I do think each couple needs to build their relationship their own way, and the need for transparency in a relationship (avoiding asymmetric information:) is obvious, but does this require a new kind of marriage contract every time?

Tiff's picture


Then there's also the question of insurance and other benefits, especially if one person chooses not to work in an environment where they aren't an option. The issue of children is also a big consideration for me personally. I think I'd sign whatever agreements necessary to ensure that my (future) kids were as protected as they could possibly be, legally speaking, and that my partner/wife/whatever didn't run into custody problems if something happened to me. Perhaps it's less likely for a heterosexual couple to have problems regarding grandparents trying to take a child after the biological parent dies, but situations like that can arise, and then what? I've heard of cases where (typically anti-LGBT) grandparents, aunts, uncles, etc, have received custody of their biological grandchild after the death of one parent, despite the fact that the child had another, non-biological parent. That sort of thing worries me....

Marcie Bianco's picture

Conlite, these are great

Conlite, these are great questions, and I actually have sent them on to Justin to ask for his response. I personally agree with the basic definition of marriage that you provide above (grounded in the idea of monogamy), but I think both B&J are motioning toward the minute specificities that must be worked out in a relationship for it to last. (So, what is "monogamy," for instance?...because there are certainly people out there who define monogamy in ways that radically differ from how I believe the term to be defined.)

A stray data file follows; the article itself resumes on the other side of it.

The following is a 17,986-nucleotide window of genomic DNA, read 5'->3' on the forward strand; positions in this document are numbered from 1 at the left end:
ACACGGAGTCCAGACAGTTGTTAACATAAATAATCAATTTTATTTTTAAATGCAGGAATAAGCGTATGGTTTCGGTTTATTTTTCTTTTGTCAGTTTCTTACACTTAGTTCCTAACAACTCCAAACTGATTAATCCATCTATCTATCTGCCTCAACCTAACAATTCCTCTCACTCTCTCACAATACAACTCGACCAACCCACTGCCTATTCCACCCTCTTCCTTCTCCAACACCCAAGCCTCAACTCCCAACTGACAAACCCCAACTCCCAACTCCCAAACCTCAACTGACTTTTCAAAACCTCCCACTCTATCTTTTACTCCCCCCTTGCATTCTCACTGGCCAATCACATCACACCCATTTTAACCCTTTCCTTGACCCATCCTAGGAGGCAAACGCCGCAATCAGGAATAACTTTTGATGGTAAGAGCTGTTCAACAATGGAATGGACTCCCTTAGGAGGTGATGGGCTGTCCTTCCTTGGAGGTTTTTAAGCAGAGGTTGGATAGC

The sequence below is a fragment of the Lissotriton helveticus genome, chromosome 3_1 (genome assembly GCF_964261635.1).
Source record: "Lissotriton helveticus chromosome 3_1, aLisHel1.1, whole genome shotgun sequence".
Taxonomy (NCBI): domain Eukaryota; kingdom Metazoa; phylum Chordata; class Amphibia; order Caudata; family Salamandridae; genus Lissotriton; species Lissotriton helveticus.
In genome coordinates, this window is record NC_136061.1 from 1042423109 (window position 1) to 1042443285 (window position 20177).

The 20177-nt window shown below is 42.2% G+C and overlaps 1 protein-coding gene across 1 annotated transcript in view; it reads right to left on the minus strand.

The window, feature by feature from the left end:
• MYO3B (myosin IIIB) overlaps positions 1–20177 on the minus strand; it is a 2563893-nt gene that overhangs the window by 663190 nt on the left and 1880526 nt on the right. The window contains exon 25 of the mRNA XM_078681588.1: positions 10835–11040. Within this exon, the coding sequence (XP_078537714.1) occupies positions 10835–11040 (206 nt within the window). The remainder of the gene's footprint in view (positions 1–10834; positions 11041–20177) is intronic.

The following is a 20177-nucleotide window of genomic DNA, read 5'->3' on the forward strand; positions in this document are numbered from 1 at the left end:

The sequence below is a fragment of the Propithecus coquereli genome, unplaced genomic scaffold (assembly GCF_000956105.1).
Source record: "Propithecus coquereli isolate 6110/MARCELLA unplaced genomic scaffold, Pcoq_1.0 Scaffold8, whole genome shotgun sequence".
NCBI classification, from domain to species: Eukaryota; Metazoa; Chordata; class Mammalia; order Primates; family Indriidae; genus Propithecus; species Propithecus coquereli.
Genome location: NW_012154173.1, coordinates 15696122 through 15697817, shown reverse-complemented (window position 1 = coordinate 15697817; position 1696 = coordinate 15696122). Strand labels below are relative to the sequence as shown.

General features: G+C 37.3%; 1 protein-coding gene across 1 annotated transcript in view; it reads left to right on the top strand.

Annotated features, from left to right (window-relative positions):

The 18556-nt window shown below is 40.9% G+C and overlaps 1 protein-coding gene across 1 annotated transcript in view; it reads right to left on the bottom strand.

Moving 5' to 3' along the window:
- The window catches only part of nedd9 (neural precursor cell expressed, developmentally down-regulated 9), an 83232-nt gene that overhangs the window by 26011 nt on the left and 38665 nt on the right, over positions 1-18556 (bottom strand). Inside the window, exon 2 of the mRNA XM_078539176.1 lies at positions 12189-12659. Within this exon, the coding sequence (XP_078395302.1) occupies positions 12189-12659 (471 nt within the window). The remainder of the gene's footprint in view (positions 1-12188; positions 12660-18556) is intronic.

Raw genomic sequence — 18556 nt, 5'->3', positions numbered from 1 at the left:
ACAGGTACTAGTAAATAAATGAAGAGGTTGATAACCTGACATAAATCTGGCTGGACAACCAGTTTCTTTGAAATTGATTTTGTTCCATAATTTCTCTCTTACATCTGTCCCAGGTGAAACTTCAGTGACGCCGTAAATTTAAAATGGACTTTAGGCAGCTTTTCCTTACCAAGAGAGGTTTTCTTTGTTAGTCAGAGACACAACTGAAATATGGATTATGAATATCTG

Their collective perspective is conveyed purely in economic terms, which can be a bit jarring when thinking about marriage (which is idealized, romanticized, etc etc). For me, for instance, I disagree with Bets re the promise/futurity of marriage -- this is because I'm Nietzschean. For me, the marriage contract is not only a legal promise but an ethical promise of willing oneself -- of willing that vow to your partner -- into the future. (For Nietzsche, "the promise" is something that very few humans can endure in the sense that the promise is a willing of something into the future even though time produces change (people change, lives change, circumstances change, etc etc).)

That all said, I'll post Justin's thoughts asap.

Grace Moon's picture

asymmetric information. I

asymmetric information. I like that term, I'm gonna use it.

tweet tweet @gracemoon

Marcie Bianco's picture

their entire lexicon is

their entire lexicon is comprised of econ-jargon, which is oftentimes brilliant because of terms, like "asymmetric information," that enable one to explain a situation without the heavy emotion that derails desired moments of rationalism (during a disagreement or argument, for example).... "Asymmetric information" should become a key term within Lesbian Discourse, for sure....